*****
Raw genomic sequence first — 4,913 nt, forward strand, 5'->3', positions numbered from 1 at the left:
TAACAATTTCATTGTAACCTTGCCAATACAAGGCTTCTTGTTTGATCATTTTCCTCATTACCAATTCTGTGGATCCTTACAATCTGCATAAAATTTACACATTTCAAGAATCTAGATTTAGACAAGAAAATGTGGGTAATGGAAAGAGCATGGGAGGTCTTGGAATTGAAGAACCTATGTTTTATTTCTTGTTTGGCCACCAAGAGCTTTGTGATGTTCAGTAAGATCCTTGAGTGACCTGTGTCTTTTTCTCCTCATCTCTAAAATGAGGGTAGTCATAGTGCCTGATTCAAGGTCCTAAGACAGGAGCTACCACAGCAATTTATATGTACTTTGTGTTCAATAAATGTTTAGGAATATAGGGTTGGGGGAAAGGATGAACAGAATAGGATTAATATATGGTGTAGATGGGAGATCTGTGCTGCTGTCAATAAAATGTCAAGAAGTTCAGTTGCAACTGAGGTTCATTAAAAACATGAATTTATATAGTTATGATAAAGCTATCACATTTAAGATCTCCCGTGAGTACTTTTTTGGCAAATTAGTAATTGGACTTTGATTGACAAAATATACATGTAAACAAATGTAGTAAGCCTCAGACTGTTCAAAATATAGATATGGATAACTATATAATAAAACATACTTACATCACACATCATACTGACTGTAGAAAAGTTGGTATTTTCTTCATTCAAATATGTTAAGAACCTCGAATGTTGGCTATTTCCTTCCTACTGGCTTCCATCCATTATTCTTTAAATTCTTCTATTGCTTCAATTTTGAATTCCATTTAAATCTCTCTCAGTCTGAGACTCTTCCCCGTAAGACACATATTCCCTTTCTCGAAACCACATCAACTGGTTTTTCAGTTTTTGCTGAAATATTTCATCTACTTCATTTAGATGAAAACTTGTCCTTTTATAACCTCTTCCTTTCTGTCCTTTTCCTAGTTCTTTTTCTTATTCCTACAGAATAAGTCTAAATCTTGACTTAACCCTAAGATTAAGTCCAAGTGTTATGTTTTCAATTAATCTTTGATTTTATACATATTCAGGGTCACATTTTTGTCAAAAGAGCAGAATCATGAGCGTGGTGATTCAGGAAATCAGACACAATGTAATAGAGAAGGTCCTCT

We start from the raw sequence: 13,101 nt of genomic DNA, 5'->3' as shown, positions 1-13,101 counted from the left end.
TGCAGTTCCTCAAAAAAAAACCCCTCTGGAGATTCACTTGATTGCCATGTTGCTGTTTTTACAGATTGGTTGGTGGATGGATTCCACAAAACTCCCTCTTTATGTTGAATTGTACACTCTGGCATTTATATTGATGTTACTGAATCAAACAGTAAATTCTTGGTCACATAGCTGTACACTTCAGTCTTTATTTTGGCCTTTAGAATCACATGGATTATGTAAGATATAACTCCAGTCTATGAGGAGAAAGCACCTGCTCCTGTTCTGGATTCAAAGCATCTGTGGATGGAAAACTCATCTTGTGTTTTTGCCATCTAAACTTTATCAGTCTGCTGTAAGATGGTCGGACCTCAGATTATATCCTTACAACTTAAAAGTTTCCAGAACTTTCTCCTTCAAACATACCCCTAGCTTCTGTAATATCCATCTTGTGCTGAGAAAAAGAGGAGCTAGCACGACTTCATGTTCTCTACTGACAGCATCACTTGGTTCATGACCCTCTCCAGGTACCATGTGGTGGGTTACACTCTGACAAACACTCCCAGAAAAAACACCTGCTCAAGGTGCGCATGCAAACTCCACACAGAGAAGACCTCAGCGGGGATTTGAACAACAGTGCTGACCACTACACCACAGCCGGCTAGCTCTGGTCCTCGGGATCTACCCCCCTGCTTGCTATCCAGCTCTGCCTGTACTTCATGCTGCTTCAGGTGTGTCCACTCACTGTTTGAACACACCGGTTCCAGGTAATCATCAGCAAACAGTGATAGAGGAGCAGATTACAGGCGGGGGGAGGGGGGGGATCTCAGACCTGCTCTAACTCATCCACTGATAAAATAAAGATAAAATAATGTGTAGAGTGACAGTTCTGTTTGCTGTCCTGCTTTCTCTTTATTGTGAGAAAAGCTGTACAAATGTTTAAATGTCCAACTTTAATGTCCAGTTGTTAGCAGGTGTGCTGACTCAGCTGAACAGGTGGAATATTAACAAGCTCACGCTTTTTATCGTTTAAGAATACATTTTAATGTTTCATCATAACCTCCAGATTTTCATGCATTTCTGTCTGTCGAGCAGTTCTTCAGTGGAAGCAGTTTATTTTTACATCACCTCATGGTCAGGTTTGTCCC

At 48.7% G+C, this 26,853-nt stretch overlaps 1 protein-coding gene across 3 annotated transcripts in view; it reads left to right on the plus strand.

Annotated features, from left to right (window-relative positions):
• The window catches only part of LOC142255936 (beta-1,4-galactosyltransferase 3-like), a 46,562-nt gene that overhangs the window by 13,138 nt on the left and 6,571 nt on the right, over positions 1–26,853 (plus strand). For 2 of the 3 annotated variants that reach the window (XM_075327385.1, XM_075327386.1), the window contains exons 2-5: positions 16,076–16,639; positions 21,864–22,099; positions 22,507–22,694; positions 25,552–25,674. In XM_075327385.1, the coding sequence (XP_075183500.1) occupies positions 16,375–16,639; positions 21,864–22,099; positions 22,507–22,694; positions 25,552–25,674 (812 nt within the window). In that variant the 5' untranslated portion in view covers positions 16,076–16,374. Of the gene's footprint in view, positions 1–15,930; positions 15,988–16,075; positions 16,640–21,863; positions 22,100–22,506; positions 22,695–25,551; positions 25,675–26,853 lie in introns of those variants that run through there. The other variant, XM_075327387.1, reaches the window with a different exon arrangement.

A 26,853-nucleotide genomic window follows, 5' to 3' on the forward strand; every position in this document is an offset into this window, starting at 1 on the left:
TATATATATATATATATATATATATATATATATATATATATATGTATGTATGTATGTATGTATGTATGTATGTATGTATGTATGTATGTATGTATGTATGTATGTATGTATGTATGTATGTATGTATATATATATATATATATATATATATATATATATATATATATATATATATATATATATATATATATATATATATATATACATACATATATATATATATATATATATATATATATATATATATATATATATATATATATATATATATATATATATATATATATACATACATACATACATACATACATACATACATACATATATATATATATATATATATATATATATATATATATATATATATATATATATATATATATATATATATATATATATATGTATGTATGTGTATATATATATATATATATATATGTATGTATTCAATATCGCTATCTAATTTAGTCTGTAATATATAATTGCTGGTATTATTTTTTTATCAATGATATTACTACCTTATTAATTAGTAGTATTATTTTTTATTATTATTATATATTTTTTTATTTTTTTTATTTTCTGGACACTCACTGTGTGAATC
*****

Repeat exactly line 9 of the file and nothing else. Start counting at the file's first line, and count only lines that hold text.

TATATATATATATATATATATATATATATATATATATATATATGTATGTATGTATGTATGTATGTATGTATGTATGTATGTATGTATGTATGTATGTATGTATGTATGTATGTATGTATGTATGTATATATATATATATATATATATATATATATATATATATATATATATATATATATATATATATATATATATATATATATACATACATATATATATATATATATATATATATATATATATATATATATATATATATATATATATATATATATATATATATATATACATACATACATACATACATACATACATACATACATATATATATATATATATATATATATATATATATATATATATATATATATATATATATATATATATATATATATATATATGTATGTATGTGTATATATATATATATATATATATGTATGTATTCAATATCGCTATCTAATTTAGTCTGTAATATATAATTGCTGGTATTATTTTTTTATCAATGATATTACTACCTTATTAATTAGTAGTATTATTTTTTATTATTATTATATATTTTTTTATTTTTTTTATTTTCTGGACACTCACTGTGTGAATC